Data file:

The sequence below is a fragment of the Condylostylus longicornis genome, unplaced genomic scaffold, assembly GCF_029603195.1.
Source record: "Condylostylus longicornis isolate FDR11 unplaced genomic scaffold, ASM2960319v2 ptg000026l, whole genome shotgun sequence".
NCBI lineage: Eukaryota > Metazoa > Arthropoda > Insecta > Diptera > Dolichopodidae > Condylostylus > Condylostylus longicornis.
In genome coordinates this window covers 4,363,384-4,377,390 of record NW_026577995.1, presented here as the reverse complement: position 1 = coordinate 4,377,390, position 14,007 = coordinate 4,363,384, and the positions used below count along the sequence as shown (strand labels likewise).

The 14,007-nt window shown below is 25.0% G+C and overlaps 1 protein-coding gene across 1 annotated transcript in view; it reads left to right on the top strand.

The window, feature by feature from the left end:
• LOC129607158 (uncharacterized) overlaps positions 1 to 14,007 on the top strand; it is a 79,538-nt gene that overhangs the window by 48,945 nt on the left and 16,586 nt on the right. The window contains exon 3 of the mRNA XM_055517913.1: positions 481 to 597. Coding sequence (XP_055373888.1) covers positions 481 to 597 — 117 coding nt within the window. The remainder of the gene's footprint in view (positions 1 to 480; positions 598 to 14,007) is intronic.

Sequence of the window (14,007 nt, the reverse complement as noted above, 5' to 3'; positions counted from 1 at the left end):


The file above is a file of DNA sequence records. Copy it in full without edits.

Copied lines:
The sequence below is a fragment of the Condylostylus longicornis genome, unplaced genomic scaffold, assembly GCF_029603195.1.
Source record: "Condylostylus longicornis isolate FDR11 unplaced genomic scaffold, ASM2960319v2 ptg000026l, whole genome shotgun sequence".
NCBI lineage: Eukaryota > Metazoa > Arthropoda > Insecta > Diptera > Dolichopodidae > Condylostylus > Condylostylus longicornis.
In genome coordinates this window covers 4,363,384-4,377,390 of record NW_026577995.1, presented here as the reverse complement: position 1 = coordinate 4,377,390, position 14,007 = coordinate 4,363,384, and the positions used below count along the sequence as shown (strand labels likewise).

The 14,007-nt window shown below is 25.0% G+C and overlaps 1 protein-coding gene across 1 annotated transcript in view; it reads left to right on the top strand.

The window, feature by feature from the left end:
• LOC129607158 (uncharacterized) overlaps positions 1 to 14,007 on the top strand; it is a 79,538-nt gene that overhangs the window by 48,945 nt on the left and 16,586 nt on the right. The window contains exon 3 of the mRNA XM_055517913.1: positions 481 to 597. Coding sequence (XP_055373888.1) covers positions 481 to 597 — 117 coding nt within the window. The remainder of the gene's footprint in view (positions 1 to 480; positions 598 to 14,007) is intronic.

Sequence of the window (14,007 nt, the reverse complement as noted above, 5' to 3'; positions counted from 1 at the left end):